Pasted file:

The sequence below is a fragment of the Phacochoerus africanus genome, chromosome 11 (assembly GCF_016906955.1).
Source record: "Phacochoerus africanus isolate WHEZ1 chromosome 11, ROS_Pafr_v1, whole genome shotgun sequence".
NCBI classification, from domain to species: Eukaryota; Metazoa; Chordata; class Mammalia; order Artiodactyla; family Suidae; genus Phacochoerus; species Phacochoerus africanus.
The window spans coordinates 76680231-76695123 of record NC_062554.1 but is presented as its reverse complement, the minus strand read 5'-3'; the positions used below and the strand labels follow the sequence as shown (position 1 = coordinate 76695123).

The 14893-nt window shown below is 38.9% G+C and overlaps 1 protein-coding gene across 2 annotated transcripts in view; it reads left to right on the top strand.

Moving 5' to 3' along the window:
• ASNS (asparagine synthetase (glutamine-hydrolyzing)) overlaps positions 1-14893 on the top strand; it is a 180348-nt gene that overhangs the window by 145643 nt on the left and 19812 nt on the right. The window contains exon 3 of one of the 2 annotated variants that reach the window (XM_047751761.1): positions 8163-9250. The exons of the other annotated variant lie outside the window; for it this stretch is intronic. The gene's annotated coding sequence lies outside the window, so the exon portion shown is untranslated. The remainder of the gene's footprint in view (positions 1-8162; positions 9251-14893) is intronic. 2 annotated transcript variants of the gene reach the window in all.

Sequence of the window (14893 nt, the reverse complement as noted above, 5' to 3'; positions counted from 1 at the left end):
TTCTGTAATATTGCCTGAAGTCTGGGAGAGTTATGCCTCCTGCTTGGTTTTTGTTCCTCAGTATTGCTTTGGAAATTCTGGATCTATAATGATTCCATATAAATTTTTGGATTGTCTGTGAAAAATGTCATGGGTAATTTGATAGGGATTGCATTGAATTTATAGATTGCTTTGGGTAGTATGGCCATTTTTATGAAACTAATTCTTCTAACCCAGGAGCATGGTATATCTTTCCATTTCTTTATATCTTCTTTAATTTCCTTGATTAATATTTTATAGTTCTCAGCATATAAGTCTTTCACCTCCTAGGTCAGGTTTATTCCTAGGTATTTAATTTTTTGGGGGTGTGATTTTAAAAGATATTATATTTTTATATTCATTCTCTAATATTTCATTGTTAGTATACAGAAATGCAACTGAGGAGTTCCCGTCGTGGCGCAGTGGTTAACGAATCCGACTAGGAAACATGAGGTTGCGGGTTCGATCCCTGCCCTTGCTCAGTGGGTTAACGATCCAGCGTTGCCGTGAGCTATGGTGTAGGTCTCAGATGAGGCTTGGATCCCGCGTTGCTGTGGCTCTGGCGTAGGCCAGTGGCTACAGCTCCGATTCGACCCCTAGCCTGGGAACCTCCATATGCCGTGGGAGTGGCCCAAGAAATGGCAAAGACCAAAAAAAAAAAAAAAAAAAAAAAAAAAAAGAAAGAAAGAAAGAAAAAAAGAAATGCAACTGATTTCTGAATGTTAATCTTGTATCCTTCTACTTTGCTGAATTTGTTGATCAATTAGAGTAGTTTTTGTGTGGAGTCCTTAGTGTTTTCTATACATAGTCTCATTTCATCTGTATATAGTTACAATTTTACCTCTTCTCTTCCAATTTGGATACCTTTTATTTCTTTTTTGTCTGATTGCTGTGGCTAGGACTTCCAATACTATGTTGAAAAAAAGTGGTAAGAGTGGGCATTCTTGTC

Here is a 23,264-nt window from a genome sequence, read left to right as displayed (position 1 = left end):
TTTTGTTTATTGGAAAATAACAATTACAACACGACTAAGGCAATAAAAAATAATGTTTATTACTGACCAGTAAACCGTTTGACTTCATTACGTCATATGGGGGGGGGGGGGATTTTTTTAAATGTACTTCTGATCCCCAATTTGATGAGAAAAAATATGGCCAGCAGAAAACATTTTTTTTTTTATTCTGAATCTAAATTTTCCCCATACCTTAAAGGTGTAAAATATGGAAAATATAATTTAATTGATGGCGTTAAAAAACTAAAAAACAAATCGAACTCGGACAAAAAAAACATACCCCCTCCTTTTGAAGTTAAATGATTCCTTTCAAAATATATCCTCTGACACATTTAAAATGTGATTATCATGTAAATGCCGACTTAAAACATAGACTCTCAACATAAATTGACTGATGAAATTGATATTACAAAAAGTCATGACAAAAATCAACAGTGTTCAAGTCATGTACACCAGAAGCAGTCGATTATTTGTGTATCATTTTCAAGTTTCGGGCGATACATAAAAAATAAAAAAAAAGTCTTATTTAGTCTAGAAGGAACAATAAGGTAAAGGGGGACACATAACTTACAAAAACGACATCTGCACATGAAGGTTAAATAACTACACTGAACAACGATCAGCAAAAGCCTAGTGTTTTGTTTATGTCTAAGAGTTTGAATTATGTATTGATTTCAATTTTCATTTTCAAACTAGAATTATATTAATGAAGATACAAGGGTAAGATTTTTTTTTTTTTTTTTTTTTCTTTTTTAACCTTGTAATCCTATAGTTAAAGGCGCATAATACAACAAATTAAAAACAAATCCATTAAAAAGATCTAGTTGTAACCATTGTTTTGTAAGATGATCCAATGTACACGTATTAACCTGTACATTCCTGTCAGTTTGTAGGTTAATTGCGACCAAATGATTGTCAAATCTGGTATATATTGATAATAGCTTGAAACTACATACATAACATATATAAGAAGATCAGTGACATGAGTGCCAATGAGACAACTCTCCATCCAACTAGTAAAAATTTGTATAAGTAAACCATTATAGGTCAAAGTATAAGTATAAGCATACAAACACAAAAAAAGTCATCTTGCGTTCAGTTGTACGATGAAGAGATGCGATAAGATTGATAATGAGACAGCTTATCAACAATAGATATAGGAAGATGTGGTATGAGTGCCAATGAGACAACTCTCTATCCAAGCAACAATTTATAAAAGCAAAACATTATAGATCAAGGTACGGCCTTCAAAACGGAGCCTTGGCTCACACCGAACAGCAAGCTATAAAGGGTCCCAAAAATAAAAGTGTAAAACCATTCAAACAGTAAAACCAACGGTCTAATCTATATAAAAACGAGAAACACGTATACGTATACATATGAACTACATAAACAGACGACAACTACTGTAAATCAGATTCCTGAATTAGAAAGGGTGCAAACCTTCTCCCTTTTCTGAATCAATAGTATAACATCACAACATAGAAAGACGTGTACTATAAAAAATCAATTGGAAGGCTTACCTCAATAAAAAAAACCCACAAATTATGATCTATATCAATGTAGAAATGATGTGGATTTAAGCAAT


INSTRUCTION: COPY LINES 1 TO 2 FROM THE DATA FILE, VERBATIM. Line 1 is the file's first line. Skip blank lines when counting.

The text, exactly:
The sequence below is a fragment of the Phacochoerus africanus genome, chromosome 11 (assembly GCF_016906955.1).
Source record: "Phacochoerus africanus isolate WHEZ1 chromosome 11, ROS_Pafr_v1, whole genome shotgun sequence".